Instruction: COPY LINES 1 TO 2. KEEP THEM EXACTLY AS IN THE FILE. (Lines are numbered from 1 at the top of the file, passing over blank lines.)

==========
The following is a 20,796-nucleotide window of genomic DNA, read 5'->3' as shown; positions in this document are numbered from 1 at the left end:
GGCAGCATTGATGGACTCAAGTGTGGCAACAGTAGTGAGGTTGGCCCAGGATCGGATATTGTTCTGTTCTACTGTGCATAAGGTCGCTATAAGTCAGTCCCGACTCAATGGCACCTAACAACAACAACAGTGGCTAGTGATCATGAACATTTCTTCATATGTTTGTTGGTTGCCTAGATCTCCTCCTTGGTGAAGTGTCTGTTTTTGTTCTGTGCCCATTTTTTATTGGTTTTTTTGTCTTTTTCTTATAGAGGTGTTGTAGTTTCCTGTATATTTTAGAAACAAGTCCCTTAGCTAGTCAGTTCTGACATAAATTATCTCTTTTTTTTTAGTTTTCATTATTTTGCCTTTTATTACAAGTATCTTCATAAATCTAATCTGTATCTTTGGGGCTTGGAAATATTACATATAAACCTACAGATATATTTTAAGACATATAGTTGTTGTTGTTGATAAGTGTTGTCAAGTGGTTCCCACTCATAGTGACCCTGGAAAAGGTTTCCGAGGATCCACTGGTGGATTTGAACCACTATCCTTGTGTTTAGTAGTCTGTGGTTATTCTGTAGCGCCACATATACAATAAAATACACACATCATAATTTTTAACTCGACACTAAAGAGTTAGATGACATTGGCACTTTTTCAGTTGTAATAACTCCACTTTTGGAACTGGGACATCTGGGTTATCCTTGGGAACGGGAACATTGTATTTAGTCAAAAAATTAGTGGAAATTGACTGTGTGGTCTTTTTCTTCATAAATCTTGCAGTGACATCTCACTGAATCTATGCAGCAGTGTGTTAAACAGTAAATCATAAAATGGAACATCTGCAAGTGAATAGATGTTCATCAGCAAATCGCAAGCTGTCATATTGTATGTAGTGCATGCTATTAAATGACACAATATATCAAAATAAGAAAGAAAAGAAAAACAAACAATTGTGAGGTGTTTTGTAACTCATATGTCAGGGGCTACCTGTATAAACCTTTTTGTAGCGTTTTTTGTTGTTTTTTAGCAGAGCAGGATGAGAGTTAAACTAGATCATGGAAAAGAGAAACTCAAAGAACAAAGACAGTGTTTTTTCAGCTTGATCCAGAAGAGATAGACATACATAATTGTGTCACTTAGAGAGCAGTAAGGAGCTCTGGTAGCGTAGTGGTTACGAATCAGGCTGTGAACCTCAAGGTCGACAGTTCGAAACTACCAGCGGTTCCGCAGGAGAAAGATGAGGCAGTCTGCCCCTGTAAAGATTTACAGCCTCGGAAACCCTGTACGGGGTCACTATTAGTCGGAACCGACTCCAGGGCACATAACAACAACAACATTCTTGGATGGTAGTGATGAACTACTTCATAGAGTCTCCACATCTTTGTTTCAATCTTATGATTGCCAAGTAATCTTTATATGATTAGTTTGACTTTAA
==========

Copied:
The following is a 20,796-nucleotide window of genomic DNA, read 5'->3' as shown; positions in this document are numbered from 1 at the left end:
GGCAGCATTGATGGACTCAAGTGTGGCAACAGTAGTGAGGTTGGCCCAGGATCGGATATTGTTCTGTTCTACTGTGCATAAGGTCGCTATAAGTCAGTCCCGACTCAATGGCACCTAACAACAACAACAGTGGCTAGTGATCATGAACATTTCTTCATATGTTTGTTGGTTGCCTAGATCTCCTCCTTGGTGAAGTGTCTGTTTTTGTTCTGTGCCCATTTTTTATTGGTTTTTTTGTCTTTTTCTTATAGAGGTGTTGTAGTTTCCTGTATATTTTAGAAACAAGTCCCTTAGCTAGTCAGTTCTGACATAAATTATCTCTTTTTTTTTAGTTTTCATTATTTTGCCTTTTATTACAAGTATCTTCATAAATCTAATCTGTATCTTTGGGGCTTGGAAATATTACATATAAACCTACAGATATATTTTAAGACATATAGTTGTTGTTGTTGATAAGTGTTGTCAAGTGGTTCCCACTCATAGTGACCCTGGAAAAGGTTTCCGAGGATCCACTGGTGGATTTGAACCACTATCCTTGTGTTTAGTAGTCTGTGGTTATTCTGTAGCGCCACATATACAATAAAATACACACATCATAATTTTTAACTCGACACTAAAGAGTTAGATGACATTGGCACTTTTTCAGTTGTAATAACTCCACTTTTGGAACTGGGACATCTGGGTTATCCTTGGGAACGGGAACATTGTATTTAGTCAAAAAATTAGTGGAAATTGACTGTGTGGTCTTTTTCTTCATAAATCTTGCAGTGACATCTCACTGAATCTATGCAGCAGTGTGTTAAACAGTAAATCATAAAATGGAACATCTGCAAGTGAATAGATGTTCATCAGCAAATCGCAAGCTGTCATATTGTATGTAGTGCATGCTATTAAATGACACAATATATCAAAATAAGAAAGAAAAGAAAAACAAACAATTGTGAGGTGTTTTGTAACTCATATGTCAGGGGCTACCTGTATAAACCTTTTTGTAGCGTTTTTTGTTGTTTTTTAGCAGAGCAGGATGAGAGTTAAACTAGATCATGGAAAAGAGAAACTCAAAGAACAAAGACAGTGTTTTTTCAGCTTGATCCAGAAGAGATAGACATACATAATTGTGTCACTTAGAGAGCAGTAAGGAGCTCTGGTAGCGTAGTGGTTACGAATCAGGCTGTGAACCTCAAGGTCGACAGTTCGAAACTACCAGCGGTTCCGCAGGAGAAAGATGAGGCAGTCTGCCCCTGTAAAGATTTACAGCCTCGGAAACCCTGTACGGGGTCACTATTAGTCGGAACCGACTCCAGGGCACATAACAACAACAACATTCTTGGATGGTAGTGATGAACTACTTCATAGAGTCTCCACATCTTTGTTTCAATCTTATGATTGCCAAGTAATCTTTATATGATTAGTTTGACTTTAA